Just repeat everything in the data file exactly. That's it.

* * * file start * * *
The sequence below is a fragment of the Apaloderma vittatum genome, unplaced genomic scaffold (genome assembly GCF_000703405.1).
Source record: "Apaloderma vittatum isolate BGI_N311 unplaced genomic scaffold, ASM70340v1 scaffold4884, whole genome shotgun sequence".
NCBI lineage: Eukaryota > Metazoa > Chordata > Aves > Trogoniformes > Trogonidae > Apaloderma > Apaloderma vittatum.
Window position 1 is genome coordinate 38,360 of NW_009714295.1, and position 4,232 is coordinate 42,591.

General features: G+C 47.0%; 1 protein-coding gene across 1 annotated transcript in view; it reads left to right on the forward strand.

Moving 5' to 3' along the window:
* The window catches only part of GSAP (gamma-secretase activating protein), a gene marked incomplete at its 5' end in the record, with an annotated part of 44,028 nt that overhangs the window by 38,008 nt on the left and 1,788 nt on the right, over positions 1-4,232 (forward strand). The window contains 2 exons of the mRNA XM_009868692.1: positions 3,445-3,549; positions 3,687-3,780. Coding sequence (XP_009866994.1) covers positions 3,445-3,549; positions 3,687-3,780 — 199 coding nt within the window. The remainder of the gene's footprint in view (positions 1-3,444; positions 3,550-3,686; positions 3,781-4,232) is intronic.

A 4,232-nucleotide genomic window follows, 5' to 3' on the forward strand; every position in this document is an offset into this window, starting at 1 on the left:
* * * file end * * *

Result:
The sequence below is a fragment of the Apaloderma vittatum genome, unplaced genomic scaffold (genome assembly GCF_000703405.1).
Source record: "Apaloderma vittatum isolate BGI_N311 unplaced genomic scaffold, ASM70340v1 scaffold4884, whole genome shotgun sequence".
NCBI lineage: Eukaryota > Metazoa > Chordata > Aves > Trogoniformes > Trogonidae > Apaloderma > Apaloderma vittatum.
Window position 1 is genome coordinate 38,360 of NW_009714295.1, and position 4,232 is coordinate 42,591.

General features: G+C 47.0%; 1 protein-coding gene across 1 annotated transcript in view; it reads left to right on the forward strand.

Moving 5' to 3' along the window:
* The window catches only part of GSAP (gamma-secretase activating protein), a gene marked incomplete at its 5' end in the record, with an annotated part of 44,028 nt that overhangs the window by 38,008 nt on the left and 1,788 nt on the right, over positions 1-4,232 (forward strand). The window contains 2 exons of the mRNA XM_009868692.1: positions 3,445-3,549; positions 3,687-3,780. Coding sequence (XP_009866994.1) covers positions 3,445-3,549; positions 3,687-3,780 — 199 coding nt within the window. The remainder of the gene's footprint in view (positions 1-3,444; positions 3,550-3,686; positions 3,781-4,232) is intronic.

A 4,232-nucleotide genomic window follows, 5' to 3' on the forward strand; every position in this document is an offset into this window, starting at 1 on the left: